The Syria crisis is now into its fifth year. For the adolescents entering their formative years, violence and suffering have not only scarred their past; they are shaping their futures. What does it take to give positive options to these adolescents and young people?
UNICEF and its partner, the European Institute for Cooperation and Development (IECD) are working to provide and scale up life skills and vocational training to adolescent girls and boys across Syria. In 2014 alone, 360 youth trainers coming from 68 local Non-Governmental Organizations (NGOs) benefited from a Training of Trainers (ToT) programme that provides them with the knowledge and skills to empower adolescents affected by the crisis, particularly in the hard to reach areas. Young people from some of the worst hit areas; Damascus, Aleppo, Der Ezzor, Homs and Tartous travelled to the capital of the country to attend the four to six week training.
Participants received theoretical and practical knowledge on vocational training: household electricity; maintenance of computer, air conditioners and heating systems; executive secretariat; international computer driving license; accounting courses for local associations; and English language training. This was complemented with a life skills package including sessions on communication, presentation skills, leadership, NGO management and gender issues. The participants were each dispatched with tools on how to transfer their know-how on vocational training and life skills to the adolescent boys and girls in their communities.
Mohammed Droubi, a young volunteer at the Association of Righteousness and Social Services in Homs, attended the IECD ToT programme supported by UNICEF, specializing on air condition and heating maintenance. Upon completion, he travelled back to Homs and successfully started a course for adolescents and youth at the association, hoping to expand the training to more adolescents.
Another participant, Amjad from the Aleppo Association, has been working since the outbreak of the war on providing psychosocial support to children and adolescents and training other volunteers. He took part in the training “I had the best time in my life learning from our amazing trainer and colleagues. IECD has changed me in a good way. It gave me back my self-esteem and confidence. When I returned to Aleppo, I opened two courses and started teaching English”, Amjad says.
Nibal Qaddoura, Senior Programme Assistant at UNICEF Syria says, “We must not only think and act upon adolescents’ currently interrupted education, but we must look at the future. Vocational training gives young trainers and trainees a chance. It gives them a sense of hope and direction. It gives the trainers and trainees the opportunity to acquire new knowledge and develop skills for playing an active role in their community”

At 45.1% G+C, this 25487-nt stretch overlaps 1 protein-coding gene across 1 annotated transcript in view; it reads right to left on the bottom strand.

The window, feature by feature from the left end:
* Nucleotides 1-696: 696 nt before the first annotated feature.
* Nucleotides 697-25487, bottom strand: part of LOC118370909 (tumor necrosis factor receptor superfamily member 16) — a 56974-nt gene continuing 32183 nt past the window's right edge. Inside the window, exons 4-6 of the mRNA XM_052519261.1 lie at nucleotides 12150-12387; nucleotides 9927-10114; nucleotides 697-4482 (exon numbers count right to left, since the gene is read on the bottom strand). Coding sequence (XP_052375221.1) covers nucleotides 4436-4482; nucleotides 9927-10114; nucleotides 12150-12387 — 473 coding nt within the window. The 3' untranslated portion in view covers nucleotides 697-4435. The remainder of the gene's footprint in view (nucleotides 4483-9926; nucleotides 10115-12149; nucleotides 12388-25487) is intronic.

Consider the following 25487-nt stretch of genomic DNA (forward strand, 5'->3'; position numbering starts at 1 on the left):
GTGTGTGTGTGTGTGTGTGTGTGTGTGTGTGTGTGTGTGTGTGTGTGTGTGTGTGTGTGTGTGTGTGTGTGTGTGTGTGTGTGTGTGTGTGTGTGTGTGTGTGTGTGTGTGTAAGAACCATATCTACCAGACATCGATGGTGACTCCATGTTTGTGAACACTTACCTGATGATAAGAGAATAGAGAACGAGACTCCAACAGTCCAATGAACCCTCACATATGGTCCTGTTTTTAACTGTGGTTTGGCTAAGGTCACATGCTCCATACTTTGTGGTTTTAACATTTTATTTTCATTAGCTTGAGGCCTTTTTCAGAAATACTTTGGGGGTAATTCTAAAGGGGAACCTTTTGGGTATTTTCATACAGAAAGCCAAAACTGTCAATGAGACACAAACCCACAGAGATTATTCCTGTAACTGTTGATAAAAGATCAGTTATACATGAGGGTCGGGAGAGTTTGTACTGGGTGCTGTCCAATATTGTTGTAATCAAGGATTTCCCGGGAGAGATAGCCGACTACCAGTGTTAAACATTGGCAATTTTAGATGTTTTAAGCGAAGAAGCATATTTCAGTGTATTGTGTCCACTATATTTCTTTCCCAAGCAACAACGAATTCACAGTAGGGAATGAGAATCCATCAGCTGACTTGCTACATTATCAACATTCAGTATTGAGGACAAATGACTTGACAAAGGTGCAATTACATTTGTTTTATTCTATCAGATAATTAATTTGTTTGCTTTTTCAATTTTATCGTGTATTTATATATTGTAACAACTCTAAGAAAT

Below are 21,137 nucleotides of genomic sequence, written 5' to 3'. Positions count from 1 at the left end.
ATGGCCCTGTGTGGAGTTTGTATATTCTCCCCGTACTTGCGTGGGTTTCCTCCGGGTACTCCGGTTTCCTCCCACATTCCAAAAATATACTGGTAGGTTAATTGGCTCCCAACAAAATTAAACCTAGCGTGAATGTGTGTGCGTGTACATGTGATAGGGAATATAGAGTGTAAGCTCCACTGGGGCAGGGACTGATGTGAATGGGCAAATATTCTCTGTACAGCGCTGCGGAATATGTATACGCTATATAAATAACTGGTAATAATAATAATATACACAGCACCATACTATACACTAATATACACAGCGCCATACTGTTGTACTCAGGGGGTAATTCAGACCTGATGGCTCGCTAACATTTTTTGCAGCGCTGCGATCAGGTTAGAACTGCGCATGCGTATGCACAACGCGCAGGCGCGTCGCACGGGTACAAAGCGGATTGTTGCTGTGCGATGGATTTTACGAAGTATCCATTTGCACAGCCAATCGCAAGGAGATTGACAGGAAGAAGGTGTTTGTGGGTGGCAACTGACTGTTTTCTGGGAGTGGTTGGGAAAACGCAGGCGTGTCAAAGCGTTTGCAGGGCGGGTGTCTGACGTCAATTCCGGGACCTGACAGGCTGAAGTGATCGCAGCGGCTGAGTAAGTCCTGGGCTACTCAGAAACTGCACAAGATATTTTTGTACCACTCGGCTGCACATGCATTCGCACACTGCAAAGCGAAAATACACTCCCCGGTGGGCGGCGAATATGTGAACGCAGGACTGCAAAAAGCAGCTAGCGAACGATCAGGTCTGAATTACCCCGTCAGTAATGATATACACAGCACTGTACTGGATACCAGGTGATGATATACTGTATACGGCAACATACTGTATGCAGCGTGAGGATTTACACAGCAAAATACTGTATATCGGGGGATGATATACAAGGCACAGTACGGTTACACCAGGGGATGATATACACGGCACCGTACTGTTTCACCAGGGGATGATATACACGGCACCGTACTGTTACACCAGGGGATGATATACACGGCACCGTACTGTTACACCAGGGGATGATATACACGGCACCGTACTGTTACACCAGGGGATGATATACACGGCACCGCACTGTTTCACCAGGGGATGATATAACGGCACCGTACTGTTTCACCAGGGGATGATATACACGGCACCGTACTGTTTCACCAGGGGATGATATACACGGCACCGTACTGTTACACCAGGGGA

The vocational training offered by UNICEF and its partners on the ground is adapted to the needs emerging from the crisis, and it is giving adolescents positive options in the midst of violence and conflict. The investment we make today is fundamental for empowering individuals that can make positive choices, mend the torn social fabrics and rebuild their communities.
Alaa, 17, was forced to flee with this family from his home in the old city of Homs to a safe neighbourhood in 2013. When he arrived, he heard about a vocational and life skills workshop for adolescents known as the Gheras project offered by the Association of Righteousness and Social Services and supported by UNICEF. The trainers delivering the courses had benefited from the IECD ToT programme. Parallel to the course, Alaa started participating in the organization of community activities. “It helped me understand ways that I could influence my friends and peers. I also became more confident about making new friends and interacting with other people in general, including my parents, my brothers and sisters”, Alaa says. He is now officially a volunteer at the association and has started his own community initiative with other adolescents. Based on this experience, he is eager to transfer the skills he has gained to other peers and encourage them to take the training and volunteer.
The history of UNICEF-supported vocational training goes back to 2008. The programme was initially launched to support adolescent refugees in Syria, coming from Iraq, Somalia and Sudan. At the time, UNICEF incorporated life skills and psychosocial support to the vocational training, offering adolescents a comprehensive package. In face of the Syrian crisis, the programme was adapted from working directly with the adolescents, to building the capacity of local NGOs.
The approach developed is a holistic intervention based on peer education incorporating vocational training, life skills, capacity building and programme activities tailored around the needs of adolescents. Today, this approach is giving a chance to the displaced adolescent boys and girls in Syria to develop their skills, play an active role in their community, support their livelihoods and build a future away from violence. Adolescents and youth who have joined the training offered by UNICEF and its partners have spoken about how the programme has made a difference in their lives. It has given them the option to reclaim their role as positive actors in the community who choose to build a more hopeful future, as opposed to being victims of recruitment in the armed conflict.
The work underway with the main partner IECD and local NGOs is contributing to the goal of offering vocational training and life skills to an estimated 165,000 adolescents in Syria in 2015.